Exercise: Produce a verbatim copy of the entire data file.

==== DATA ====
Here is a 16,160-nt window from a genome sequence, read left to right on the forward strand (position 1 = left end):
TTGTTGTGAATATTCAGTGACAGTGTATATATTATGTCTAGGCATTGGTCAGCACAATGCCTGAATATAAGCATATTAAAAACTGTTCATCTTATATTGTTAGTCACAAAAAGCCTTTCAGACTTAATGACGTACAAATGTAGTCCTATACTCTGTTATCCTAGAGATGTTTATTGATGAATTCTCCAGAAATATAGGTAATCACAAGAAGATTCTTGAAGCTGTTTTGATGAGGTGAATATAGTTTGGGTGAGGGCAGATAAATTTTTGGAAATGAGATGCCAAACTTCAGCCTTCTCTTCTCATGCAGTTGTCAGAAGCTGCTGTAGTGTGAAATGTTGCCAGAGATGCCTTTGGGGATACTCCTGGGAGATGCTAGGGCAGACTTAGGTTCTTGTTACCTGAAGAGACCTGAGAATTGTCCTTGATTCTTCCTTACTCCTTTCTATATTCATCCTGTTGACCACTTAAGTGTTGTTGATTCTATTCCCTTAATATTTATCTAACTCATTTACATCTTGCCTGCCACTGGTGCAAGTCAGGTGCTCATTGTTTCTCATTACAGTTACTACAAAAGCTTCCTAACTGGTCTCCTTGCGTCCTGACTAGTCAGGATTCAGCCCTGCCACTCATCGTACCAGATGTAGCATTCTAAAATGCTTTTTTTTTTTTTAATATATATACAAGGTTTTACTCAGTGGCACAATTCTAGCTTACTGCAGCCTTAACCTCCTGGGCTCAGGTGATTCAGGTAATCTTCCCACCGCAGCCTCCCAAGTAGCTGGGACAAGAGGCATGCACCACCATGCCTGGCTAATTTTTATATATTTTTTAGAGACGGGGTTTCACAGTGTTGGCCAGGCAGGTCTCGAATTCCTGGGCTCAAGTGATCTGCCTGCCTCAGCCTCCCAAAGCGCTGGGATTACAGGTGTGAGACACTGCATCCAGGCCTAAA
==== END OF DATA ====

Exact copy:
Here is a 16,160-nt window from a genome sequence, read left to right on the forward strand (position 1 = left end):
TTGTTGTGAATATTCAGTGACAGTGTATATATTATGTCTAGGCATTGGTCAGCACAATGCCTGAATATAAGCATATTAAAAACTGTTCATCTTATATTGTTAGTCACAAAAAGCCTTTCAGACTTAATGACGTACAAATGTAGTCCTATACTCTGTTATCCTAGAGATGTTTATTGATGAATTCTCCAGAAATATAGGTAATCACAAGAAGATTCTTGAAGCTGTTTTGATGAGGTGAATATAGTTTGGGTGAGGGCAGATAAATTTTTGGAAATGAGATGCCAAACTTCAGCCTTCTCTTCTCATGCAGTTGTCAGAAGCTGCTGTAGTGTGAAATGTTGCCAGAGATGCCTTTGGGGATACTCCTGGGAGATGCTAGGGCAGACTTAGGTTCTTGTTACCTGAAGAGACCTGAGAATTGTCCTTGATTCTTCCTTACTCCTTTCTATATTCATCCTGTTGACCACTTAAGTGTTGTTGATTCTATTCCCTTAATATTTATCTAACTCATTTACATCTTGCCTGCCACTGGTGCAAGTCAGGTGCTCATTGTTTCTCATTACAGTTACTACAAAAGCTTCCTAACTGGTCTCCTTGCGTCCTGACTAGTCAGGATTCAGCCCTGCCACTCATCGTACCAGATGTAGCATTCTAAAATGCTTTTTTTTTTTTTAATATATATACAAGGTTTTACTCAGTGGCACAATTCTAGCTTACTGCAGCCTTAACCTCCTGGGCTCAGGTGATTCAGGTAATCTTCCCACCGCAGCCTCCCAAGTAGCTGGGACAAGAGGCATGCACCACCATGCCTGGCTAATTTTTATATATTTTTTAGAGACGGGGTTTCACAGTGTTGGCCAGGCAGGTCTCGAATTCCTGGGCTCAAGTGATCTGCCTGCCTCAGCCTCCCAAAGCGCTGGGATTACAGGTGTGAGACACTGCATCCAGGCCTAAA